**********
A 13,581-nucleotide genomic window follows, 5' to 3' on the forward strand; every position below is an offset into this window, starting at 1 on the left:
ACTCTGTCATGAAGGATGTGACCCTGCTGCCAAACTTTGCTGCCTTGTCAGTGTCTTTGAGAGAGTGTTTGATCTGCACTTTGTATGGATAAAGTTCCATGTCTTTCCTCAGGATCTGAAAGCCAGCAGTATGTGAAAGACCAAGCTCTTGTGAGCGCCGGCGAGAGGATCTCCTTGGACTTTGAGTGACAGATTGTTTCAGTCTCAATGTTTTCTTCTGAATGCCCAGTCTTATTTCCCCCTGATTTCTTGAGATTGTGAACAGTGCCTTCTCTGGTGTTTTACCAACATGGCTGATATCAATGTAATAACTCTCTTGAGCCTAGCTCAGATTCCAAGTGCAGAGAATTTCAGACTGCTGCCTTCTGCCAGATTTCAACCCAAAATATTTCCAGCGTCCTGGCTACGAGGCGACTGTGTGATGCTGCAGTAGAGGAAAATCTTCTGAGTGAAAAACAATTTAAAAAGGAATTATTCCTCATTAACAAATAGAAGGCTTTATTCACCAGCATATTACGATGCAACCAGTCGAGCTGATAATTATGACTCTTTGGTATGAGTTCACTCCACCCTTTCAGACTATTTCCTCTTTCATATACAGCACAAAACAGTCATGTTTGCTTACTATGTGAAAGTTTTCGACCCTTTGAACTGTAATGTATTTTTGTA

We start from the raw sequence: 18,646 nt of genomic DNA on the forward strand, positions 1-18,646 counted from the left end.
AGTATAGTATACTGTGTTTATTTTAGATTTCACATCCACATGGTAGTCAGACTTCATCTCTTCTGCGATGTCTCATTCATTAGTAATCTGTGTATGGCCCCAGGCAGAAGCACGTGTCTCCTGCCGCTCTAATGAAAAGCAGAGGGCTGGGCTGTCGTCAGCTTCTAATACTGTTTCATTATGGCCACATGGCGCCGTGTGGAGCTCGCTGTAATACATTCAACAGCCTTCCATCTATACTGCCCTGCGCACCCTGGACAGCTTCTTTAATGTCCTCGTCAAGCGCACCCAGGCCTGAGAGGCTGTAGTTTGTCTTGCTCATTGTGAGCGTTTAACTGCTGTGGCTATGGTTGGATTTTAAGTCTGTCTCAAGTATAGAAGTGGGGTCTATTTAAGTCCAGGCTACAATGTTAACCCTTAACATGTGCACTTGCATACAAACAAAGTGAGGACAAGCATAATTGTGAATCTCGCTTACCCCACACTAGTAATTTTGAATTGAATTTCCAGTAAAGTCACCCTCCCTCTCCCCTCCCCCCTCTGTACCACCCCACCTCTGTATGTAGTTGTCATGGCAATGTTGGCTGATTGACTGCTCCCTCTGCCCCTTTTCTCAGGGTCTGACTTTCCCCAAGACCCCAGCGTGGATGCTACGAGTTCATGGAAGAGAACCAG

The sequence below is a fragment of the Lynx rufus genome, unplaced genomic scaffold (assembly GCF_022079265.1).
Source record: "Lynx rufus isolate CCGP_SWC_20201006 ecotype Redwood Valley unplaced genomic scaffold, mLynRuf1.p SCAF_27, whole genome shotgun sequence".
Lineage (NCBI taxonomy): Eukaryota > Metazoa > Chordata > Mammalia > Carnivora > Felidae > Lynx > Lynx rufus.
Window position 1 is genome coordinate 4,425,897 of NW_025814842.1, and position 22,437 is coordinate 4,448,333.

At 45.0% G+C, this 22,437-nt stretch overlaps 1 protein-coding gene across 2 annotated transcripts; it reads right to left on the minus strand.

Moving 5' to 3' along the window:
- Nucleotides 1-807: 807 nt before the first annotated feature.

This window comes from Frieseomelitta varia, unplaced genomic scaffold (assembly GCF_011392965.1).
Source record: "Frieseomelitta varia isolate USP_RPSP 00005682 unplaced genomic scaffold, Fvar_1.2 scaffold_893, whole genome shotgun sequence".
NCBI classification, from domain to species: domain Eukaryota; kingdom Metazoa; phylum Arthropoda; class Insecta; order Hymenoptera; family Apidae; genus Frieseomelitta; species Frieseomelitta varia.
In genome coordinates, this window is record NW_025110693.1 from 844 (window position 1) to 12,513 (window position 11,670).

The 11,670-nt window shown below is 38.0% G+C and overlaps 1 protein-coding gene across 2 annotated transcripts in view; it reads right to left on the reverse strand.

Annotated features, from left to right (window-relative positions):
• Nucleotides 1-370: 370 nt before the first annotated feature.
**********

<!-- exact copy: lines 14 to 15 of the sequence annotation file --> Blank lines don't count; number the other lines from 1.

NCBI classification, from domain to species: domain Eukaryota; kingdom Metazoa; phylum Arthropoda; class Insecta; order Hymenoptera; family Apidae; genus Frieseomelitta; species Frieseomelitta varia.
In genome coordinates, this window is record NW_025110693.1 from 844 (window position 1) to 12,513 (window position 11,670).